• mhelvens' solution - in the worst case he will add a new correcting item after each operation. This will for sure occupy much more than one bit more.

These guys are very clever but obviously cannot bring something sensible. Someone has to tell them - STOP, there's no solution, and what you do simply can't be better than the most trivial solution you are afraid to offer :-)

Go back to square one, go simple

Now, go back to the list of your restrictions. One of them must be broken, you know that. Go through the list and ask, which one of these is least painful?

1) Violate memory constraint

This is hard to violate infinitely, because you have limited space... so be prepared to also violate the housekeeping constraint from time to time.

The solution to this is the solution already proposed by tmyklebu and mentioned by Lasse Karlsen - growing strings. Just consider binary strings of 0 and 1. You have items A, B and C and moving C between A and B. If there is no space between A and B, i.e. they look

A  xxx0 
B  xxx1

Then just add one more bit for C:

A  xxx0
C  xxx01
B  xxx1

In worst case, you need 1 bit after every operation. You can also work on bytes, not bits. Then in the worst case, you will have to add one byte for every 8 operations. It's all the same. And, it can be easily seen that this solution cannot be beaten. You must add at least one bit, and you cannot add less. In other words, no matter how the solution is complex, it can't be better than this.

Pros:

  • you have one update per item
  • can compare any two elements, but slow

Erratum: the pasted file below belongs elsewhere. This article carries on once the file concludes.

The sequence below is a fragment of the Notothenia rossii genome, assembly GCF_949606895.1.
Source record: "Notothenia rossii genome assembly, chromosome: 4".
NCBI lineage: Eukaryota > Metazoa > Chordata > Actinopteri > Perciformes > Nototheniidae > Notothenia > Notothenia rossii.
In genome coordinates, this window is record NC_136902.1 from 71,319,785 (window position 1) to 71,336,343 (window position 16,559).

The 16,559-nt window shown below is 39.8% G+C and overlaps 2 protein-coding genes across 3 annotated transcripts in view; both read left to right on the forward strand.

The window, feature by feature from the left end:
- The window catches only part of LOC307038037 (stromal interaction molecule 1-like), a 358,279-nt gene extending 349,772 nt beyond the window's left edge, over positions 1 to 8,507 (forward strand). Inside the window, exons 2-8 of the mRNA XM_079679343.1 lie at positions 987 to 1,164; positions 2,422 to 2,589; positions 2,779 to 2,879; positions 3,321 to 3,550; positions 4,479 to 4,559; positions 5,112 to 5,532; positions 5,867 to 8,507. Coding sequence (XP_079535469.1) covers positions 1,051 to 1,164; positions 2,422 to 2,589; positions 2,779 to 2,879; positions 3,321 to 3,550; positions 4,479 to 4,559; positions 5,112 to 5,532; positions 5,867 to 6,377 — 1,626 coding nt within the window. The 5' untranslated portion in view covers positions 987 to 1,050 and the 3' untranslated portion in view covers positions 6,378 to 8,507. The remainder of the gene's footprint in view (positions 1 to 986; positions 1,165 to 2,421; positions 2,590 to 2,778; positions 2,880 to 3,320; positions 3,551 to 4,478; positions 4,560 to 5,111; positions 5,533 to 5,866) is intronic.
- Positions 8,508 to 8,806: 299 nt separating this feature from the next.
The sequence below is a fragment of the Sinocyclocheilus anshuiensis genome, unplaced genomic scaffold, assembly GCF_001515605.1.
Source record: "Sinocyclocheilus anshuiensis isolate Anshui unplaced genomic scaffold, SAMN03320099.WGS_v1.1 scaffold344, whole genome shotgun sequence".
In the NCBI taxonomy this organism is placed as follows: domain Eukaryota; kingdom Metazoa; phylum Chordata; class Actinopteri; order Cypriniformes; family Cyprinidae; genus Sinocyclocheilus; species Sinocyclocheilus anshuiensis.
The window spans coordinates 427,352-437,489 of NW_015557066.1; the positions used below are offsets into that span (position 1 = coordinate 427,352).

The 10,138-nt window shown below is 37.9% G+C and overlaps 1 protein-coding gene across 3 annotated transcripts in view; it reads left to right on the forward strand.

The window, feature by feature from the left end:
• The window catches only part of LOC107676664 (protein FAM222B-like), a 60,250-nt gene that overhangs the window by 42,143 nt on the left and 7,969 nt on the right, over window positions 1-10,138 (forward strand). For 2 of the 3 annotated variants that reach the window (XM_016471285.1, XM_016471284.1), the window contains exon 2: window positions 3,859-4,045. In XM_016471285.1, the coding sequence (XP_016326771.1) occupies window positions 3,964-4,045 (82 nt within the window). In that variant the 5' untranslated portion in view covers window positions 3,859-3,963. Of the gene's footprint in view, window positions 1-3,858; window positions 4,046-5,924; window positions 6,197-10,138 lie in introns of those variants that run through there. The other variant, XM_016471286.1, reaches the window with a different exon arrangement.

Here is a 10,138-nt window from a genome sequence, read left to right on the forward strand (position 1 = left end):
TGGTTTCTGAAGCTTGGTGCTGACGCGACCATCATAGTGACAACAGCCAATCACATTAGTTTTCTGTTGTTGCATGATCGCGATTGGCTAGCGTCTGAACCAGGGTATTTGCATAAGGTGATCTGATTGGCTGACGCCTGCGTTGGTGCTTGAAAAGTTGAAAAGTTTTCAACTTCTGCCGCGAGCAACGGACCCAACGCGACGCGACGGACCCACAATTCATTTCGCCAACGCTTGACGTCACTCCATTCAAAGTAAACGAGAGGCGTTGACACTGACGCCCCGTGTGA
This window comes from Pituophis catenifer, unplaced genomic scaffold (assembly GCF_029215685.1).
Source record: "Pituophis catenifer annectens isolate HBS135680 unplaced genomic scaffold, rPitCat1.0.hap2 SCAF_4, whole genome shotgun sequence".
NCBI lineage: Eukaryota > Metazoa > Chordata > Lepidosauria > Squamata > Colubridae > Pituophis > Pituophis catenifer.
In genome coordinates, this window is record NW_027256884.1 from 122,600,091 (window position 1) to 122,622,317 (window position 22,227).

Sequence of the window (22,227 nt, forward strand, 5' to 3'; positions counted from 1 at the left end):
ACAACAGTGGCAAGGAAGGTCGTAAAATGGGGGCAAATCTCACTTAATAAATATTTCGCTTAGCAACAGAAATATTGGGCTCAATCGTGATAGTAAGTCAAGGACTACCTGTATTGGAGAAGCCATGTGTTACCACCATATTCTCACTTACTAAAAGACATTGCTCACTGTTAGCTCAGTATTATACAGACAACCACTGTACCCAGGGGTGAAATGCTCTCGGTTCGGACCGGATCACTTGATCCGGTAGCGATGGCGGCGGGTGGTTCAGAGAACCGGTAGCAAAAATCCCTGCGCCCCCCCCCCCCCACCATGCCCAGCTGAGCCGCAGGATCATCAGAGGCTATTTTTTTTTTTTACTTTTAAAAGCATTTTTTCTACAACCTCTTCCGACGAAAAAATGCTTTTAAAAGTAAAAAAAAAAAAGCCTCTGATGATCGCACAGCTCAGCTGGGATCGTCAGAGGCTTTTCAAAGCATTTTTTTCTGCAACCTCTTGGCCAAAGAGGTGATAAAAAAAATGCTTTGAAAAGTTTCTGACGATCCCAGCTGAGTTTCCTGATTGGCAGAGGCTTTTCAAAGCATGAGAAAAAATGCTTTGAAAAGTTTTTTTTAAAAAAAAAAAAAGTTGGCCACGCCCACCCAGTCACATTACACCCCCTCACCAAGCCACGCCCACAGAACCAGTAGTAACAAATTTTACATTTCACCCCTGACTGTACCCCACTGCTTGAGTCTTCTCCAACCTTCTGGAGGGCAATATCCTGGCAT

Cons:

  • comparing or sorting will get very very slow as the strings grow
  • there will be a housekeeping

2) Violate one item modified constraint

This leads to the original linked-list solution. Also, there are plenty of balanced tree data structures, which are even better if you need to look up or compare items (which you didn't mention).

These can go with 3 items modified, balanced trees sometimes need more (when balance operations are needed), but as it is amortized O(1), in a long row of operations the number of modifications per operation is constant. In your case, I would use tree solution only if you need to look up or compare items. Otherwise, the linked-list solution rocks. Throwing it out just because they need 3 operations instead of 1? C'mon :)

Pros:

  • optimal memory use
  • fast generation of ordered list (one linear pass), no need to sort
  • fast operations
  • no housekeeping

Cons:

  • cannot easily compare two items. Can easily generate the order of all the items, but given two items randomly, comparing them will take O(N) for list and O(log N) for balanced trees.
  • 3 modified items instead of 1 (... letting up to you how much of a "con" this is)

3) Violate "no housekeeping" constraint

These are the solution with integers and floats, best described by Lasse Karlsen here. Also, the solutions from point 1) will fall here :). The key question was already mentioned by Lasse:

How often will housekeeping have to take place?

If you will use k-bit integers, then from the optimal state, when items are spread evenly in the integer space, the housekeeping will have to take place every k - log N operations, in the worst-case. You might then use more ore less sophisticated algorithms to restrict the number of items you "housekeep".

Pros:

  • optimal memory use
  • fast operation
  • can compare any two elements
  • one item modified per operation

Cons:

  • housekeeping

Conclusion - hope never dies

I think the best way, and the answers here prove that, is to decide which one of those constraints is least pain and just take one of those simple solutions formerly frowned upon.

But, hope never dies. When writing this, I realized that there would be your desired solution, if we just were able to ask the server!! Depends on the type of the server of course, but the classical SQL server already has the trees/linked-list implemented - for indices. The server is already doing the operations like "move this item before this one in the tree"!! But the server is doing based on the data, not based on our request. If we were able somehow to ask server to do this without the need to create perverse, endlessly growing data, that would be your desired solution! As I said, the server already does it - the solution is sooo close, but so far. If you can write your own server, you can do it :-)